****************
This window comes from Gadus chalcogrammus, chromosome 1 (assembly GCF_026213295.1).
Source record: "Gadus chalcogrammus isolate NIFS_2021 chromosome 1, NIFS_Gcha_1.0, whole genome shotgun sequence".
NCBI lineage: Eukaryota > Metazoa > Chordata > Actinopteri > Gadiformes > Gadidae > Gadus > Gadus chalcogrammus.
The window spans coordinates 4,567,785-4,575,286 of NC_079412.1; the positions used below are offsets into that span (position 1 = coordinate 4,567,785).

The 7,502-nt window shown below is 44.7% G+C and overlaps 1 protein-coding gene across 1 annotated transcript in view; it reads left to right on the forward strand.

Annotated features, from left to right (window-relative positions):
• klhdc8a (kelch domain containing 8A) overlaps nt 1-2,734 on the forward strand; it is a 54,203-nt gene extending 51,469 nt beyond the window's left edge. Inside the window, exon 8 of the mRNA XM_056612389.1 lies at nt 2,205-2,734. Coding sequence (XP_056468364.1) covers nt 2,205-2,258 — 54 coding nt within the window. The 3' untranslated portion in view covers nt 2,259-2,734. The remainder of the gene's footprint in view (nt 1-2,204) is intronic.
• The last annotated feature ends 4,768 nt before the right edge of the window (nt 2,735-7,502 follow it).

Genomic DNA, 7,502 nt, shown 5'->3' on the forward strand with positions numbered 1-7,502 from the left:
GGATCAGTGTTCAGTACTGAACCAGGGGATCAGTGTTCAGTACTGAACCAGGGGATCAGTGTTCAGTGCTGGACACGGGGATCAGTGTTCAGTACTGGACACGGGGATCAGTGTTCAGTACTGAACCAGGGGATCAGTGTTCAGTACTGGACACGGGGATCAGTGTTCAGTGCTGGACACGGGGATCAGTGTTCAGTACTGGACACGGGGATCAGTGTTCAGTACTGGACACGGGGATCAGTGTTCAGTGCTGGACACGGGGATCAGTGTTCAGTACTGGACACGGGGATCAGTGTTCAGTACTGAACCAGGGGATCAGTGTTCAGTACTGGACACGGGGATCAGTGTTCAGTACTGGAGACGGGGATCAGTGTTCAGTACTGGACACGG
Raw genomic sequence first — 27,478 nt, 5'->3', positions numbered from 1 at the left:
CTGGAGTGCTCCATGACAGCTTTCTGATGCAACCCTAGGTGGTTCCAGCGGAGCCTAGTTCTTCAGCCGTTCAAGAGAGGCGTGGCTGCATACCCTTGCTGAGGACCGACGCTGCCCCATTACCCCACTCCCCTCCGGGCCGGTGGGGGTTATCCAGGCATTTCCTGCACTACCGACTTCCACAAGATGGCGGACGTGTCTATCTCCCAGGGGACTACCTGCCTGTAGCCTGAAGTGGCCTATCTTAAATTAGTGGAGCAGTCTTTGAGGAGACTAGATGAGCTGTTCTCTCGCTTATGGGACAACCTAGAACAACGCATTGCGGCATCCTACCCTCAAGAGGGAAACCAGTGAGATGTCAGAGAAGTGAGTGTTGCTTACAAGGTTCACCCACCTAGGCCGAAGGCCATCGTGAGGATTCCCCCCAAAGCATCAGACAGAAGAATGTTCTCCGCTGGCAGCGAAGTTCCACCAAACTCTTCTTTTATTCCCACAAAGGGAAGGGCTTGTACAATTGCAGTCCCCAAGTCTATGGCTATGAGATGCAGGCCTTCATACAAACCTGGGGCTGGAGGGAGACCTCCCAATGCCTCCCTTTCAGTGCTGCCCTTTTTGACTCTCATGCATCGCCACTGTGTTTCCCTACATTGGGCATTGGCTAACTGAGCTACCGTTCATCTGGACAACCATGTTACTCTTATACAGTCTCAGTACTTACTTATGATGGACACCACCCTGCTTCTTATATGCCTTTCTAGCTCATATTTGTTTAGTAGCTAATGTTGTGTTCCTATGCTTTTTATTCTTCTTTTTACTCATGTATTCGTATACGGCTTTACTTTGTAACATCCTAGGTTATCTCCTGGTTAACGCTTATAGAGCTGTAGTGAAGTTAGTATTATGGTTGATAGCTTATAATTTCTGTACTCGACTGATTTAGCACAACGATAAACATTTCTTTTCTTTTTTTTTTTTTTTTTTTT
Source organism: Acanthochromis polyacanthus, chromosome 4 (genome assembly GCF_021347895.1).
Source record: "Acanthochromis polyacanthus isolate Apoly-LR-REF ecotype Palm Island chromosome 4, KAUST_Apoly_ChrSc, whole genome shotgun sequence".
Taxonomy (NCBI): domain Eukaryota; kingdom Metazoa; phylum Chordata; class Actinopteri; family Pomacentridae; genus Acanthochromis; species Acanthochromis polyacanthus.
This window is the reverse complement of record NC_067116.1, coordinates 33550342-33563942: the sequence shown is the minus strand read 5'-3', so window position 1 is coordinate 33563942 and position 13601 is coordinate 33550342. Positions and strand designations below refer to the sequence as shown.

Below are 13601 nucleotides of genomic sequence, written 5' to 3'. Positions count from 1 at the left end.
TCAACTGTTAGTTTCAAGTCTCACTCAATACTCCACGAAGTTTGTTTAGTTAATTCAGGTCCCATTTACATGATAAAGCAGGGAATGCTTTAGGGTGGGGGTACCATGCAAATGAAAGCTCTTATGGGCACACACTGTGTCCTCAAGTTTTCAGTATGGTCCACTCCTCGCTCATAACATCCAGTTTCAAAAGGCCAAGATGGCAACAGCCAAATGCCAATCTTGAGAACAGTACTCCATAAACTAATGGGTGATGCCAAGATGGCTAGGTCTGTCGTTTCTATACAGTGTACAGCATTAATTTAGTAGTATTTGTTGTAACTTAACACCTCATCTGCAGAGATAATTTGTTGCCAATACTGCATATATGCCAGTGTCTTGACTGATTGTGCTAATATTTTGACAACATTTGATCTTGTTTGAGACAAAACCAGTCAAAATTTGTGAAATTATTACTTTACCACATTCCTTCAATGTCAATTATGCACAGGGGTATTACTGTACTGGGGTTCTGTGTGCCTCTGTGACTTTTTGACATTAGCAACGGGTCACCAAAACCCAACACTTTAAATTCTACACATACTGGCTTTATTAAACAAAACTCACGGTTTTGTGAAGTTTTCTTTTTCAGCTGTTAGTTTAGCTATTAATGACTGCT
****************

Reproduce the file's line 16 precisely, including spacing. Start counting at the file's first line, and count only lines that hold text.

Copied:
This window is the reverse complement of record NC_067116.1, coordinates 33550342-33563942: the sequence shown is the minus strand read 5'-3', so window position 1 is coordinate 33563942 and position 13601 is coordinate 33550342. Positions and strand designations below refer to the sequence as shown.